Cocaine abuse and dependence are chronic, relapsing disorders for which there are few effective treatments. Changes in frontal and sub-cortical neural circuitry following prolonged drug exposure can last for years after cessation and may compromise an addict's ability to suppress drug seeking when exposed to drug- related cues. Attentional Bias Modification (ABM) training purportedly reduces the attentional response to salient drug stimuli and has been shown to be efficacious in treating alcohol dependence;however, the efficacy of ABM in treating individuals with cocaine addiction has yet to be empirically determined. Previous research suggests that chronic cocaine users also exhibit a decreased neuronal response during inhibitory control in addition to the enhanced neuronal response to salient drug cues. Preliminary neuroimaging data obtained during our R03-ISTART grant supports both lines of research, as individuals with cocaine abuse and dependence (CCA) exhibited increased activation in response to realistic cocaine cues and a profound lack of activation during inhibitory control. Although extensive evidence of these two neuronal abnormalities exists, to date we are not aware of a study that has directly compared the differential validity of these two metrics (i.e., enhanced cue reactivity and decreased inhibitory control) for predicting relapse. Additionally, our preliminary data provides evidence of increased intrinsic neuronal activity (functional connectivity;fcMRI) within a frontal sub-cortical circuit in CCA relative to controls. Therefore, the current application has two primary objectives that are both clinically significant and highly innovative. First, we will investigate the efficacy and mechanism of action of ABM in treating cocaine addiction (Aim 1). Second, we will determine which of the three neuronal abnormality or abnormalities (i.e., enhanced cue reactivity or decreased inhibitory control or increased fcMRI) are more predictive of relapse and drug utilization (Exploratory Aim 1). To achieve these two objectives, forty treatment-seeking CCA will be randomized to one of two groups in a blinded fashion: five sessions of ABM treatment or five sessions of a similar categorization control task. All participants will complete an extensive clinical and fMRI battery pre- and post-treatment designed to measure activation during cocaine cue processing, inhibitory control, and functional connectivity. We predict that ABM will prove to be efficacious in reducing relapse and that it will exert its greatest effect on reducing fcMRI and cue reactivity within frontal (orbital frontal cortex and anterior cingulate gyrus) and sub-cortical (ventral striatum) regions implicated in addiction. We also predict that individuals with increased fcMRI within frontal, sub-cortical circuits at baseline will be more likely to relapse, suggesting that repeated exposure to cocaine stimuli may result in changes in the underlying circuitry that are independent of exposure to drug stimuli. The goals of this study are clinically significant as they will potentially provide a new treatment for CCA or, at a minimum, examine whether increased fcMRI, enhanced cue reactivity or decreased inhibitory control are more predictive of relapse.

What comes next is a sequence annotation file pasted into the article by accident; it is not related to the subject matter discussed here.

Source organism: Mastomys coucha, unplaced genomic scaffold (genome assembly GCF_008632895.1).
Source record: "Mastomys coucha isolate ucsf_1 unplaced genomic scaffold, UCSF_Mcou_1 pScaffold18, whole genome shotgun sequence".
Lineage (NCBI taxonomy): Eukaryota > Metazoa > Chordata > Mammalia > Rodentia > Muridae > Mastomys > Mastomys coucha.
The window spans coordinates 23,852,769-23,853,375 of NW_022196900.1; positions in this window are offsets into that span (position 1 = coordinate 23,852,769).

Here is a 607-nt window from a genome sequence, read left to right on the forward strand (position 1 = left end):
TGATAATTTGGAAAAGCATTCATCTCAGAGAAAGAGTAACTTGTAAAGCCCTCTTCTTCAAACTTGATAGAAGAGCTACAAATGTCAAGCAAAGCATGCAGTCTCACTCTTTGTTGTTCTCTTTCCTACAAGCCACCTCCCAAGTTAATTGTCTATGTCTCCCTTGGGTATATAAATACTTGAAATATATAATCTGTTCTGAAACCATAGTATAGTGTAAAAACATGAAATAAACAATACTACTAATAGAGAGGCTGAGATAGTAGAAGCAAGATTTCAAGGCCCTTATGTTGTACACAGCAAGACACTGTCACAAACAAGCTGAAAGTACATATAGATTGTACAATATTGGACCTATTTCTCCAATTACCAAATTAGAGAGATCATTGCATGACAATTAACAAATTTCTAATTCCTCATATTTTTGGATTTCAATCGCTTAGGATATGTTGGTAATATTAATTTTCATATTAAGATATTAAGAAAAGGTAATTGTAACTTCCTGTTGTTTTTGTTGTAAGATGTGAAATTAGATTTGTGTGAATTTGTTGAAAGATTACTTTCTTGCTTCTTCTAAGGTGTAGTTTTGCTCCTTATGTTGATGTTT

Chronic cocaine abuse and dependence are associated with major medical, neurological, social and interpersonal complications for the individual, their support network, and society as a whole. There are only a few effective treatments for cocaine abuse and dependence, and the development of more powerful treatments is crucial. Addicts tend to be more sensitive to cues associated with drug use and have a decreased ability to inhibit impulses to use drugs, both of which can be measured using behavioral and neuroimaging techniques such as functional magnetic resonance imaging (fMRI). Attentional Bias Modification (ABM) therapy trains individuals to divert their attention away from cues associated with drug use and has been shown to be effective in alcohol addiction. We will investigate the efficacy of ABM for treating cocaine addiction and use fMRI to identify brain changes associated with treatment effect. We will also identify brain changes that are most predictive of relapse from our collected measures. All of these goals will provide a better understanding of the neurobiological causes of addictive behavior, its chronic relapsing nature, and will contribute directly to finding effective treatments.
|Mayer, Andrew R; Wilcox, Claire E; Teshiba, Terri M et al. (2013) Hyperactivation of the cognitive control network in cocaine use disorders during a multisensory Stroop task. Drug Alcohol Depend 133:235-41|